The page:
When done right, earth bricks are stronger and more weather-resistant than burnt clay ones. Studies have shown that using soil-stabilised bricks to build a home or school can save 20-30% on the project’s overall cost. What’s more, because the bricks are perfectly uniform, homebuilders need to use far less mortar to fill the cracks, and often decide not to plaster the outside of the house. This reduces the amount of cement, the manufacture of which is responsible for around 5% of global CO² emissions.

LafargeHolcim is developing a press to make interlocking bricks, which require less mortar still.

Citing research by a brick-making NGO in India, the company claims that DuraBric blocks release 13 times less CO² than burnt bricks. And it estimates that CSEB emit 20-25% of the CO² of concrete blocks. “It’s a combination between affordable and sustainable,” said Perrot. The cost reduction is a draw for local builders, and he said the environmental benefits are attractive to NGOs. Meanwhile Perrot’s team is working to persuade local government officials to promote the use of DuraBric blocks in public construction projects.

Still, there are challenges. Masons who have spent their entire lives building homes the burnt-brick way must be persuaded and trained to use the machine, and with careful attention to detail: an incorrect ratio of soil to sand to cement can weaken the brick. As we visited DuraBric sites around Mbeya, we encountered piles of bricks left out to dry in the sun that should have been covered by tarps instead – a crucial step that ensures the bricks retain moisture and properly set. Drop one of these sun-dried bricks from waist height and it disintegrates back into dust.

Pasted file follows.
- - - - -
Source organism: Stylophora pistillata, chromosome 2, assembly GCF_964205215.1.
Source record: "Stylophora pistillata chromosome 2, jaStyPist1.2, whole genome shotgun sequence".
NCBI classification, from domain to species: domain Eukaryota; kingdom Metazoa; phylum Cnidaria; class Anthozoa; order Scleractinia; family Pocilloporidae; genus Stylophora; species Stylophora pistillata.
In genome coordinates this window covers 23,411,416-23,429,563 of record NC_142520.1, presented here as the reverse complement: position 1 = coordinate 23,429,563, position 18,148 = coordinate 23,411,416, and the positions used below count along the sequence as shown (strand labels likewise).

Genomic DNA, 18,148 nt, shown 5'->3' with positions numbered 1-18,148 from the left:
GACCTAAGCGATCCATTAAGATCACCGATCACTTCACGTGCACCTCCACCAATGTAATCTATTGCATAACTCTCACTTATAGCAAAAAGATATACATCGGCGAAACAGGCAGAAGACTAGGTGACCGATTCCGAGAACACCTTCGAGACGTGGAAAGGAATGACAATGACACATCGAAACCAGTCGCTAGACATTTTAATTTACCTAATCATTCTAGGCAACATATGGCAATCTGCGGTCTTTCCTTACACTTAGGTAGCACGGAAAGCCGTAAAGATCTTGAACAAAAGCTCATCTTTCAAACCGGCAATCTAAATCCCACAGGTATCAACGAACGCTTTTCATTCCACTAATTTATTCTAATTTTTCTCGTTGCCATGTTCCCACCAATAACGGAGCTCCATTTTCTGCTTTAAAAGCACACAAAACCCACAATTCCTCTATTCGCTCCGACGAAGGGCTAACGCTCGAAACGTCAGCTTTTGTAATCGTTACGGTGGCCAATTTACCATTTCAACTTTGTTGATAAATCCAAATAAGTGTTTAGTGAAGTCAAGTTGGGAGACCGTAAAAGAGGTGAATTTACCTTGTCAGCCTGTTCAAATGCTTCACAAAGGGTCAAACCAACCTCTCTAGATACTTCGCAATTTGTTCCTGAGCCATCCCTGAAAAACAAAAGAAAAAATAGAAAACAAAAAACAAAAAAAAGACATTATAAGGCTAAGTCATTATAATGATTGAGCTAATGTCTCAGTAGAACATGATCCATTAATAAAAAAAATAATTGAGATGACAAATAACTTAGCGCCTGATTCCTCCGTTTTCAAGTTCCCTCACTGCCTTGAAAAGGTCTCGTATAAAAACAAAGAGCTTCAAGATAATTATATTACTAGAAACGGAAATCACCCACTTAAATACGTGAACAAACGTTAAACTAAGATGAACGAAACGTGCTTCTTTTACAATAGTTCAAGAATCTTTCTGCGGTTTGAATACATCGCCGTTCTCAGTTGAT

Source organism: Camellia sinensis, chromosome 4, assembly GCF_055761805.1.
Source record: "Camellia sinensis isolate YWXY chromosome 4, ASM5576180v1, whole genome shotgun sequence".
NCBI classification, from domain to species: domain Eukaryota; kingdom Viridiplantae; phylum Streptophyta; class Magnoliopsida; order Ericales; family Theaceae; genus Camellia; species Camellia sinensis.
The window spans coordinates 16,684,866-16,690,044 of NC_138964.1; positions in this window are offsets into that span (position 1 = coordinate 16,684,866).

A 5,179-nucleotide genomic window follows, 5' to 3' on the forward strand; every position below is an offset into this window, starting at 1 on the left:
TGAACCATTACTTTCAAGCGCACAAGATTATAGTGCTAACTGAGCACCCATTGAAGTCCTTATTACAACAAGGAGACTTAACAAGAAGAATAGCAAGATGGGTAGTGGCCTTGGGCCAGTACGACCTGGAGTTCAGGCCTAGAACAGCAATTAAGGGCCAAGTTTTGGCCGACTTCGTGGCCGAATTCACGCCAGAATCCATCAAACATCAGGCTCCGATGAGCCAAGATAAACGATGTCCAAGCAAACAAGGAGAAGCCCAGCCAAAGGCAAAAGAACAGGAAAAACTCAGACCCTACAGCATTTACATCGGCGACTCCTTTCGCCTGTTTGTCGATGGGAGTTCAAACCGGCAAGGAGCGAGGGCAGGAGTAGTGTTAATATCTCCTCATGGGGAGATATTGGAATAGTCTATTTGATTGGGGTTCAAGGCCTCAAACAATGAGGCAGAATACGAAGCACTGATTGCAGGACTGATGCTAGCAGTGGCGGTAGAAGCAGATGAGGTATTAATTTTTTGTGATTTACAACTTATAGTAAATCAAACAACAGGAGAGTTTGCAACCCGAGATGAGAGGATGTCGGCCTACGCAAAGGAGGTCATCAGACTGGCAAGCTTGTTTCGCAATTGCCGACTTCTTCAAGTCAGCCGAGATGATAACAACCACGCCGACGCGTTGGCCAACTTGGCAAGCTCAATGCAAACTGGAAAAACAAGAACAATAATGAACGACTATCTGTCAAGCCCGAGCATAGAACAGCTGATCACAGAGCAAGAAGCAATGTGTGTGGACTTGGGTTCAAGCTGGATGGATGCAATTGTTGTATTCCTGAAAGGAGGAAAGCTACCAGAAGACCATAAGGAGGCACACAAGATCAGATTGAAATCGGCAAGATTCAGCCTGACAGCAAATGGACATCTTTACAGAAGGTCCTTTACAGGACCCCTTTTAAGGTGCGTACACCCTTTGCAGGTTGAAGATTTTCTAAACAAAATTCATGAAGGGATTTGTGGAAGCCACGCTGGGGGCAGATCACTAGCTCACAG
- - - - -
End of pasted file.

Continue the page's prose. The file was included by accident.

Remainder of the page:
Even well-made bricks won’t last as long if the foundation or the roof is shoddy. “A brick is still 90% soil. It can erode. That’s why you need a good roof and an overhang so it doesn’t rain directly on the wall,” said LafargeHolcim project manager Théophile Balay, who visits each of the machines on a weekly basis to nudge masons in the right direction. The DuraBric is unlikely to sell everywhere. Perrot said that in countries like Morocco people adamantly prefer cement blocks over earthy ones. But elsewhere in Africa, people are recognizing the environmental benefits of the new technique. In fact, the bricks have proven so popular that LafargeHolcim is constructing a factory in Lilongwe, Malawi’s capital city, to manufacture them en masse – as many as 10,000 per day, or enough for two homes.

Jacob Kushner for Sparknews

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  • Kariuki Anthony Kiragu

    Using free appropriate technology to promote cement sales is not a good idea, attributing the background research to India creates wrong impressions and denies the African poor
    technology meant for them.

    Cement stabilized soil block making started in the ‘70’s in Eastern Colombia. Researchers from the Housing Research and Development Unit (HRDU) of Nairobi University met the Colombians at a Manila conference around 1980.

    By 1984 research on Interlocking Stabilized Soil Blocks (ISSB) was steaming ahead at HRDU and eventually came up with the presses seen in the picture shown. I am a witness because I was a 3rd year Architecture undergrad in the same building, still very much in touch with the researchers and have done considerable work in that field.